We should consistently invest Biblical principles into our children—helping them understand the things that matter to God. Helping children develop a hunger for things they need—as much as, or even more—than things they want.

    Provide needs. Bless with wants.

    It is important that parents consider their system of meeting needs versus wants. Of course, that begins with a proper understanding ourselves of needs versus wants.

    Consider this question: Which gets more attention in your home?

    Does having the latest technology take a bigger role than teaching children to be good citizens and to generously love others?

    Does being the best on the traveling soccer or dance team have a higher priority than finding ways to serve others?

    Either answer is your choice—you’re the parent, but if a goal is raising future generous adults—you may have to consider some of the places you spend your energies and resources. When it comes to encouraging generosity, consideration should be given to use of time and money.

    Our boys never did without basics needs. And by needs here I’m even referring to housing, clothing, food, etc. They had plenty. But there were probably things they wanted that they didn’t have. In how they spent their time, we let them choose what they enjoyed doing, but we also limited the number of outside activities our boys could participate in at one time.

    And we looked for opportunities where we could give back to others. We prioritized our time. And we prioritized our “stuff.” We didn’t try to keep up with everyone else in terms of the “toys” they had. Having to wait until a birthday or Christmas for something they really wanted wasn’t unusual to them.

    Help children make wise choices with their own money.

    One of the primary reasons children should have access to their own money is so they can learn the value of it. Our children were always more careful spending “their” money than they are spending ours.

    Talk with them about how they should spend their allowance, birthday, or even money they have earned on their own. Help them learn what the terms budget—and savings—and investment. And tithe is still not a bad word either. Ultimately, they should give some to God, save some, and spend some for things they need or want (based on the system you have for meeting these in your home).

    We also freely discussed our own finances in front of our boys. We allowed them to know things like when things were tight financially and when we were giving to others.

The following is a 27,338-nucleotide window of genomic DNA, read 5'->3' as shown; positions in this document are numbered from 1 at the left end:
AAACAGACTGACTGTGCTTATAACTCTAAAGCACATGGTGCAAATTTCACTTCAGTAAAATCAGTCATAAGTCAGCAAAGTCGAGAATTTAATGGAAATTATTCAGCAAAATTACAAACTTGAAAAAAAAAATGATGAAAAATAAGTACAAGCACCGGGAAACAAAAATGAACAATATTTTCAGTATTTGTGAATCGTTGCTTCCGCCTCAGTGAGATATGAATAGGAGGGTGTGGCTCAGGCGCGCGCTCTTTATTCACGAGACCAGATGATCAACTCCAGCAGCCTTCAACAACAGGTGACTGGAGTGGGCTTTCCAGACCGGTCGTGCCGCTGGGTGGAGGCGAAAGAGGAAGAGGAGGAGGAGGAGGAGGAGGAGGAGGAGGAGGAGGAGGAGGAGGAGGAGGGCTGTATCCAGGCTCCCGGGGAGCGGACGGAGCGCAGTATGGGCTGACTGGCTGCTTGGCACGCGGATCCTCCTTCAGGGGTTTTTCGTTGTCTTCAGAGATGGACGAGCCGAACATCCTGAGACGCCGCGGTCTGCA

Consider the “big picture” of your child’s life.

    As a parent, we are a primary molder of our children. The choices they make in life—what they desire most—will largely be impacted by us early in their life. Their desires in life will be greatly shaped by the life they live in our home. (That’s a scary thought—isn’t it?)

    I heard a statistic once that children these days get 90% of everything they want in life. That doesn’t seem like the statistic for most of our adult want lists, does it? I can’t verify the statistic, but it sounds about right for most children I know—probably even for our own. The problem this creates is that somewhere children are going to face a stark reality in adulthood—when we seldom have all that we “want.”

    We have all heard stories of children of privilege who got everything they wanted in life, but who cannot seem to stay out of trouble as adults. They have no real sense of direction—no set of values to guide them—because they got everything they wanted in life, but nothing that they really needed!

    We kept these principles in mind as we parented. We were raising them to be adults. That one thought changed our paradigm many times.

    Spend more time, energy, and attention meeting needs than wants.

    At Christmas time, birthdays, and other special occasions we ask children what they “want.” There is nothing wrong with that.

    Most of the time we already know what they need. We don’t have to ask them if they need to be honest people. We don’t have to ask them if they need to have character, love others, or be generous. We do not need to ask them if they need a personal relationship with Jesus Christ. We know they need those things.